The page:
{"subscriber":false,"subscribedOffers":{}} Jail Conditions And Mortality: Death Rates Associated With Turnover, Jail Size, And Population Characteristics | Health Affairs

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Research Article

Justice-Involved Population

Jail Conditions And Mortality: Death Rates Associated With Turnover, Jail Size, And Population Characteristics

Affiliations
  1. Jessica L. Adler ([email protected]), Florida International University, Miami, Florida.
  2. Weiwei Chen, Kennesaw State University, Kennesaw, Georgia.
PUBLISHED:No Accesshttps://doi.org/10.1377/hlthaff.2022.01229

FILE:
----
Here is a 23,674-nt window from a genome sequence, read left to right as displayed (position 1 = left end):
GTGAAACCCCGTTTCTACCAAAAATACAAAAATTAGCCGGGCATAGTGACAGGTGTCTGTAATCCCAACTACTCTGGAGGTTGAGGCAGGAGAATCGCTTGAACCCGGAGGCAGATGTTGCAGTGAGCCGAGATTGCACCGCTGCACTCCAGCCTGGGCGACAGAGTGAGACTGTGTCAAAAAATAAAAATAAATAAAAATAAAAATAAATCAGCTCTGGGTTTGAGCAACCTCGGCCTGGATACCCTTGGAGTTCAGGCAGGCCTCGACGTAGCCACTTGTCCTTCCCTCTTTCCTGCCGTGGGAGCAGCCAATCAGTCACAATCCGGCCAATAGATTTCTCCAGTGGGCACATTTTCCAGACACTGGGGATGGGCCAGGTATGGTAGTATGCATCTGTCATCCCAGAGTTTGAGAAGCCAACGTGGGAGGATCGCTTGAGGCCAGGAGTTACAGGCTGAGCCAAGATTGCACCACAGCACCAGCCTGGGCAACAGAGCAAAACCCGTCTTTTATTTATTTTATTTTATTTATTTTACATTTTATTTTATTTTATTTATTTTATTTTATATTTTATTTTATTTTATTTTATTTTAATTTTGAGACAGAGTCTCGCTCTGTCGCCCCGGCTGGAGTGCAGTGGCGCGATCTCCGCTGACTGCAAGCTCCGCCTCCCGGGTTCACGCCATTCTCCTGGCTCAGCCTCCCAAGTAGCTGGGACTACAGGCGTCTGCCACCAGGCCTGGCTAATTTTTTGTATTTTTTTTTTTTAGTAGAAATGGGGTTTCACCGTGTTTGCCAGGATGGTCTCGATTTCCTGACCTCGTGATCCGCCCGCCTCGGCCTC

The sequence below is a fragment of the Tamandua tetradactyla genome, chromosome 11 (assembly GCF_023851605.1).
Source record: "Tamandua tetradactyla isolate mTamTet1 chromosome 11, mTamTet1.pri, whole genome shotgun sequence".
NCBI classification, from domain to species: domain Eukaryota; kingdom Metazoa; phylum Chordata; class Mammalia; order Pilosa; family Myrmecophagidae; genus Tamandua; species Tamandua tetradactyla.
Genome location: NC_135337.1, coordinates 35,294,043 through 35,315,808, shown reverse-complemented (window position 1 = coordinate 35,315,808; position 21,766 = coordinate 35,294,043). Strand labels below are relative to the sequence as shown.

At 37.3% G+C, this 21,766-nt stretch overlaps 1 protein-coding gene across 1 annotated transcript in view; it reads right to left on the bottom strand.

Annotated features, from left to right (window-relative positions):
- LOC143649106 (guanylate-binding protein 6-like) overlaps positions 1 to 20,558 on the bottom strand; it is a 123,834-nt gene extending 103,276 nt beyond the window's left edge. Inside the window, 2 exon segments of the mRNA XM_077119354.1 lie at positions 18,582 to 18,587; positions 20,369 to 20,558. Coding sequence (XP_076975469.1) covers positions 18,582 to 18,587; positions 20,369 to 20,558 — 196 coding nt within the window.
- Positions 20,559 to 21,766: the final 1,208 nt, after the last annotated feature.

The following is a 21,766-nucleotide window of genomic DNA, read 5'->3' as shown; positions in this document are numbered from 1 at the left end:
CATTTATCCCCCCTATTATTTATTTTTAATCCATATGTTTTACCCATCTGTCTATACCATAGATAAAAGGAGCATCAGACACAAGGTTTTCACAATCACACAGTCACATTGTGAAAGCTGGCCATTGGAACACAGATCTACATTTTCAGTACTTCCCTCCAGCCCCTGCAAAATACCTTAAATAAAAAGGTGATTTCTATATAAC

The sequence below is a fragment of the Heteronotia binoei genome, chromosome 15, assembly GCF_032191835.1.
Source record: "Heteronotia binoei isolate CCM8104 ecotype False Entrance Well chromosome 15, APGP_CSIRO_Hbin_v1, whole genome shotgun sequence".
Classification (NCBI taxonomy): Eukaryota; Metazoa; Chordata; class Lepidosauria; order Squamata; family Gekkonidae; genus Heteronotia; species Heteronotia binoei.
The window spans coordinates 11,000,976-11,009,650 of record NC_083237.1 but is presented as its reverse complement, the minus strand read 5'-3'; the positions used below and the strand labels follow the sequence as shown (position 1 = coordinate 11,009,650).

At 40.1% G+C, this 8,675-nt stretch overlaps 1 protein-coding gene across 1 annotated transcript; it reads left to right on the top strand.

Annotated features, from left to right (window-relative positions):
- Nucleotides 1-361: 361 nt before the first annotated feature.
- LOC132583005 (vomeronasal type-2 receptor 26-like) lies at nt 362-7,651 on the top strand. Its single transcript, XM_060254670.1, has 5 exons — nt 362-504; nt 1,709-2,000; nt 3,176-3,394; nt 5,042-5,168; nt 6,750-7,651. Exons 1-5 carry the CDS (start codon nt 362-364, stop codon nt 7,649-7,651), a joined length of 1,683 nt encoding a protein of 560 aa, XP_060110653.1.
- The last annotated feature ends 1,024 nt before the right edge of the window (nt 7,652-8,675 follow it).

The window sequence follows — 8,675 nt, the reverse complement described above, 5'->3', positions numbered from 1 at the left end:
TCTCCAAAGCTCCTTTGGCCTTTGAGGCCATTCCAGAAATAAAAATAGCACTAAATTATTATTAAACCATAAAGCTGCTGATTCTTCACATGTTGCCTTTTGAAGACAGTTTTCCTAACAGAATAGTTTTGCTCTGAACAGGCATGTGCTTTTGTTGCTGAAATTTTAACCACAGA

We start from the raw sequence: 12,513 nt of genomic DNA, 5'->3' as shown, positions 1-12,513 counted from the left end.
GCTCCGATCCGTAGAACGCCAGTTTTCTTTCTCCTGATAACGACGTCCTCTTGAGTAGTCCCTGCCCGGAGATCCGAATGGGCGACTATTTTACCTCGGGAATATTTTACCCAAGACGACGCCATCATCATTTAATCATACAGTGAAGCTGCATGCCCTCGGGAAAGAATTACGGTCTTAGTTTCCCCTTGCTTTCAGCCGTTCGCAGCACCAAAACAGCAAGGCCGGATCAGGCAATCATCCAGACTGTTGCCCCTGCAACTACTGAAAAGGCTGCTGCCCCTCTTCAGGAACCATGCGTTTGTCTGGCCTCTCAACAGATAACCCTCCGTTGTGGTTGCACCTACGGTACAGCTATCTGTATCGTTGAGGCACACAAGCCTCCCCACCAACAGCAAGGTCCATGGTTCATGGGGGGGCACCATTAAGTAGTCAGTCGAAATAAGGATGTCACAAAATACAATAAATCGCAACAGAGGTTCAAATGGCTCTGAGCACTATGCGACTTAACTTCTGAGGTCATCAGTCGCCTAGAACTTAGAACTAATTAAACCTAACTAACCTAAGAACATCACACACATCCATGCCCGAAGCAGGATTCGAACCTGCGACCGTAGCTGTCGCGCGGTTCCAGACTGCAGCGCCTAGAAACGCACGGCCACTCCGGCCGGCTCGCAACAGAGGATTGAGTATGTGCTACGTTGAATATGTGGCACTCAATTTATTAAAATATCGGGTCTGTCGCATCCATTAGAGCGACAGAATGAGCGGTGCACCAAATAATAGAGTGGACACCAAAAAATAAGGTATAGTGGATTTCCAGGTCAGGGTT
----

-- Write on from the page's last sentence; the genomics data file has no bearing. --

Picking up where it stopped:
In 2019, there were approximately ten million admissions to more than 3,000 US jails—facilities that had become increasingly deadly in the prior decades. Between 2000 and 2019, jail mortality rose by approximately 11 percent. Although incarceration is widely viewed as a health hazard, relationships between jail conditions and jail deaths are understudied. Using data from the Bureau of Justice Statistics and Reuters journalists, we assessed mortality rates and conditions in approximately 450 US jails in the period 2008–19. During those years, certain facility characteristics were related to mortality. For example, high turnover rates and high populations were associated with higher death rates. Greater proportions of non-Hispanic Black people in jail populations were associated with more deaths due to illness, and the presence of larger shares of non–US citizens was associated with lower overall mortality rates. Our findings suggest that heavy reliance on incarceration and the prevalence of broad health disparities escalate jail mortality.

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